Though Kyle Schwarber's season got off to a pretty disappointing start -- he was hitting just .171/.295/.378 (77 wRC+) when the Cubs optioned him to Triple-A in June -- he has been far more in line with expectations since returning in July, hitting 18 homers to go with a solid .255/.338/.565 (131 wRC+) line. He's still vulnerable to lefty pitching and isn't a strong defender, so expect to see some Jonathan Jay, Happ and Zobrist out here as well. That group has the edge over the Nationals, who will either start 38-year-old Jayson Werth coming off an injury-plagued down season (.226/.322/.393, 88 wRC+) or defensively limited 34-year-old veterans Adam Lind and Howie Kendrick.
This was supposed to be Adam Eaton, but when he was lost for the year with an April knee injury, Michael A. Taylor stepped in admirably. Taylor put up a slightly above-average line of .271/.320/.486 (105 wRC+), which is about the same as the Cubs' duo of Jay and Albert Almora Jr. managed (.296/.359/.406, 102 wRC+). The Nationals get the edge here, however, because Taylor provided excellent defense, easily the best of these three, and because 20-year-old rookie Victor Robles could step in to offer some of the most elite speed in the Majors.
Bryce Harper mashed yet again (.319/.413/.595, 156 wRC+), while Jason Heyward struggled (.259/.326/.389, 88 wRC+), and really, that ought to be the end of this discussion. Now, it's a little more complicated than that, since Harper injured his knee in a scary-looking stumble in early August, and he returned in time only to collect three singles in 20 plate appearances during the final week. And Heyward, it should be noted, remained an elite defensive outfielder, adding more value on defense than Harper, so the health and fielding issues offer at least some favor for Heyward. But Harper, when he's right, is one of the most talented sluggers in the big leagues -- and the Nationals need him to be right.
Let's start with the uncertainty on both sides, given that Max Scherzer and Jacob Arrieta are each dealing with right hamstring strains, and Arrieta won't appear until Game 4 because of it. What we do know is that Kyle Hendricks will face Stephen Strasburg in Game 1, and don't be fooled by Hendricks' misleading 7-5 record; since he returned from injury on July 24, he has a sparkling 2.19 ERA in 13 starts. Still, the Nats have a slight edge here, because Strasburg, Scherzer, and Giovany Gonzalez (2.96 ERA) may be three of the top five names in the NL Cy Young Award voting, and Tanner Roark is a perfectly capable fourth starter. While Hendricks and Jose Quintana have been solid, Jonathan Lester posted a 5.51 ERA over the last two months, and Arrieta could be limited. Both sides have good rotations; Washington's is just slightly better -- if, that is, Scherzer can go.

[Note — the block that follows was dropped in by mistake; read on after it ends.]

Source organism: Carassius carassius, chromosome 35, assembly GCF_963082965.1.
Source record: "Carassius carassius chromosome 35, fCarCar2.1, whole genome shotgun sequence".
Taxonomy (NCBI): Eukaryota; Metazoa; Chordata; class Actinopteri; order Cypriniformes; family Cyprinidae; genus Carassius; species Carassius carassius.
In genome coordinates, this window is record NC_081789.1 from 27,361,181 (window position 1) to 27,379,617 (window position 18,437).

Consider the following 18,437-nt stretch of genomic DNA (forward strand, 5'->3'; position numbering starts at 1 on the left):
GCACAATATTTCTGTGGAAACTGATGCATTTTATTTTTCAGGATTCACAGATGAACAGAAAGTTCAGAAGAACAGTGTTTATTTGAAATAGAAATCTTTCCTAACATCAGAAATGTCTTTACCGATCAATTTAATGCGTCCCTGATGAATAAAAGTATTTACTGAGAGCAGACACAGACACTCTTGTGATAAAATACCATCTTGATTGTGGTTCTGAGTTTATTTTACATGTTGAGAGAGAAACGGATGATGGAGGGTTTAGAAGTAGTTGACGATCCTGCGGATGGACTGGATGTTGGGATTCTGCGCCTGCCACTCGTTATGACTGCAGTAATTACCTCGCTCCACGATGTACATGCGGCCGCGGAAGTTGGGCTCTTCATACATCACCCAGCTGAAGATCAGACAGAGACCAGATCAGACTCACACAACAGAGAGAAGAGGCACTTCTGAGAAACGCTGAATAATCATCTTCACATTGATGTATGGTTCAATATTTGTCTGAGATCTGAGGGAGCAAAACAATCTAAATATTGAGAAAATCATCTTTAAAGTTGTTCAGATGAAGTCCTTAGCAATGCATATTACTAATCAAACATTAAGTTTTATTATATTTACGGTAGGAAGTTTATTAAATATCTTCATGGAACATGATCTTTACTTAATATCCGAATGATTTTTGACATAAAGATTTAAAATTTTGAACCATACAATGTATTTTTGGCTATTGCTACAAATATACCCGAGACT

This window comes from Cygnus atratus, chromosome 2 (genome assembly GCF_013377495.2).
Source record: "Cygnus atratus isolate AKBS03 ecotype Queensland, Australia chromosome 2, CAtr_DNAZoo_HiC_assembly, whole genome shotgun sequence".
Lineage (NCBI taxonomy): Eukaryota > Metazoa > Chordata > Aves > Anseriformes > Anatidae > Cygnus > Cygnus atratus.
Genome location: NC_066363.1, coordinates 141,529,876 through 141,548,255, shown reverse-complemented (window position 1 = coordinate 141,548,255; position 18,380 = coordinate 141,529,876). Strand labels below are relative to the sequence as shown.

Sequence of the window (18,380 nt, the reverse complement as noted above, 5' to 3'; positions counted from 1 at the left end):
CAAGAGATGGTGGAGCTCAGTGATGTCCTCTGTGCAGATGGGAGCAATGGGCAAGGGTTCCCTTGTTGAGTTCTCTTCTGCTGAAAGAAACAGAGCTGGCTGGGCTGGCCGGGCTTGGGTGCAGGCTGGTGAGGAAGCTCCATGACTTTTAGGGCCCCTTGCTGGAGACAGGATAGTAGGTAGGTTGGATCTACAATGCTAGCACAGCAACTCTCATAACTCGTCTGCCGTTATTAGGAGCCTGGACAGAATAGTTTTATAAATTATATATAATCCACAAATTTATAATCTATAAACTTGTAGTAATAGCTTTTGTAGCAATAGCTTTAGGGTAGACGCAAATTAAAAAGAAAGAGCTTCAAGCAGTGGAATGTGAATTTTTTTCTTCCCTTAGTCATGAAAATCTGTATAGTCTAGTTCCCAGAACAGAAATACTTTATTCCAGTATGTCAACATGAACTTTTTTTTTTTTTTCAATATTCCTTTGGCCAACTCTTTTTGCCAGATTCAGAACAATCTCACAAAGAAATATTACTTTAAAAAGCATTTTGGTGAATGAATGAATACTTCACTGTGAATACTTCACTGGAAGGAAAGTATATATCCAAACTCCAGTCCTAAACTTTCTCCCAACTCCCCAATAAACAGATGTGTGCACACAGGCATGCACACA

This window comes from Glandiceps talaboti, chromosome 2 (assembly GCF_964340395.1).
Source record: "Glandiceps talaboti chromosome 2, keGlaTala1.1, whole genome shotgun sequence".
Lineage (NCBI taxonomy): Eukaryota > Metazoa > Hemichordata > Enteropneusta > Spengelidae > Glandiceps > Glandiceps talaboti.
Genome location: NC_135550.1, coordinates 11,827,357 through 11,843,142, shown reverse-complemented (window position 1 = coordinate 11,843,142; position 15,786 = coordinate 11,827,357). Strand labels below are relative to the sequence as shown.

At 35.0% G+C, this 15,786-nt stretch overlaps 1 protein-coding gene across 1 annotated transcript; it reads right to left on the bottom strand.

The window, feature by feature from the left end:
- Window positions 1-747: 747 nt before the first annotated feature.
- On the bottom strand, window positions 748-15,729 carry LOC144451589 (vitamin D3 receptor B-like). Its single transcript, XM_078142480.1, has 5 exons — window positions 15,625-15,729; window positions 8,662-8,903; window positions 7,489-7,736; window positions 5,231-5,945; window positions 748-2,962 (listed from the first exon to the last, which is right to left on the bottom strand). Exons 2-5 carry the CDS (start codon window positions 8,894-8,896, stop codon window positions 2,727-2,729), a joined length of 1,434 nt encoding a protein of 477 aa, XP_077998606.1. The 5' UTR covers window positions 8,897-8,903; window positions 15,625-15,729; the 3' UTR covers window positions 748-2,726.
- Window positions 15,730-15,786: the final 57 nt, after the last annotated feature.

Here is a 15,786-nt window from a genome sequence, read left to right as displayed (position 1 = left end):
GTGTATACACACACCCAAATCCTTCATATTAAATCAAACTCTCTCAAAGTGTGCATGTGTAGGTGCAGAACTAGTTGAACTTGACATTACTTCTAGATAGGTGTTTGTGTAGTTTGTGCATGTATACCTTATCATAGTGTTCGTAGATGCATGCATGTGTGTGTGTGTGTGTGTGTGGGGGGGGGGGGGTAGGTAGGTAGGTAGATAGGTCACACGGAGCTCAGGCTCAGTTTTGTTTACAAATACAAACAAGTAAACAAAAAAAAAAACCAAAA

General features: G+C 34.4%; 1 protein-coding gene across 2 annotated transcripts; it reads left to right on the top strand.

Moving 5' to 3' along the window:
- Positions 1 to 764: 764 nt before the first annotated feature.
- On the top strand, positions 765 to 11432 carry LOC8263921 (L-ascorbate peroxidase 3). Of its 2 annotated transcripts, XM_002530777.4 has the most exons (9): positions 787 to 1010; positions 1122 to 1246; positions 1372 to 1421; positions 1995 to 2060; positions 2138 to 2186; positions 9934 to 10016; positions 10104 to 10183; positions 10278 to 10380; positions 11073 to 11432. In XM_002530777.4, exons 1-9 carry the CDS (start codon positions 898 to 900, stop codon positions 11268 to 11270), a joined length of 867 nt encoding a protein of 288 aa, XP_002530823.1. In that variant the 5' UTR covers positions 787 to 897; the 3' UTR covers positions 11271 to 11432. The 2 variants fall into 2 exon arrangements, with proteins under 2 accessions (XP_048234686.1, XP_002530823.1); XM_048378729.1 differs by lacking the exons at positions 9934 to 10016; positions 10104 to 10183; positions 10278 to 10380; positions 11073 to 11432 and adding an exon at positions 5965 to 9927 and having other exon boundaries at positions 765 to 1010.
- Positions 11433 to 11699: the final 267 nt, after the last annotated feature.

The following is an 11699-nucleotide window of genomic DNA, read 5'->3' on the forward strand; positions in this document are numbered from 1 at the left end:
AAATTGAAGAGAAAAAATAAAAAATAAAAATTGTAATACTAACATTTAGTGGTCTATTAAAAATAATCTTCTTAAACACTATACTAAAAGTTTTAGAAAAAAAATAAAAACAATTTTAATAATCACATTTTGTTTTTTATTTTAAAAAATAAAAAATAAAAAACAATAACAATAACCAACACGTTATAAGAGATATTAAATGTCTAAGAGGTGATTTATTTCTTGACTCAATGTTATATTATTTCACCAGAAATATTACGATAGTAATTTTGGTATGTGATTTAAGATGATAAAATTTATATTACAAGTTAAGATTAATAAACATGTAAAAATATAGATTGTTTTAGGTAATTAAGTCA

The Washington bullpen was a tremendous problem for most of the season, though summer acquisitions Sean Doolittle, Ryan Madson, and Brandon Kintzler added considerable value, helping the Nats' bullpen go from a worst-in-baseball 5.30 relief ERA in the first half to a much better 3.54 in the second half. Doolittle has been great, but Kintzler (12 whiffs in 26 innings) has been just OK. On the other side, Wade Davis (2.30 ERA, 79 whiffs in 58 2/3 innings) looks like he did when he was starring for the Royals, Brian Duensing (61 strikeouts in 62 1/3 innings, 2.74 ERA) has been shockingly good and C.J. Edwards, Strop and Mike Montgomery remain weapons. They may even be joined by John Lackey, which is entertaining. It's only a small edge here for Chicago, though.
Mike Petriello is an analyst for MLB.com and the host of the Statcast podcast. He has previously written for ESPN Insider and FanGraphs.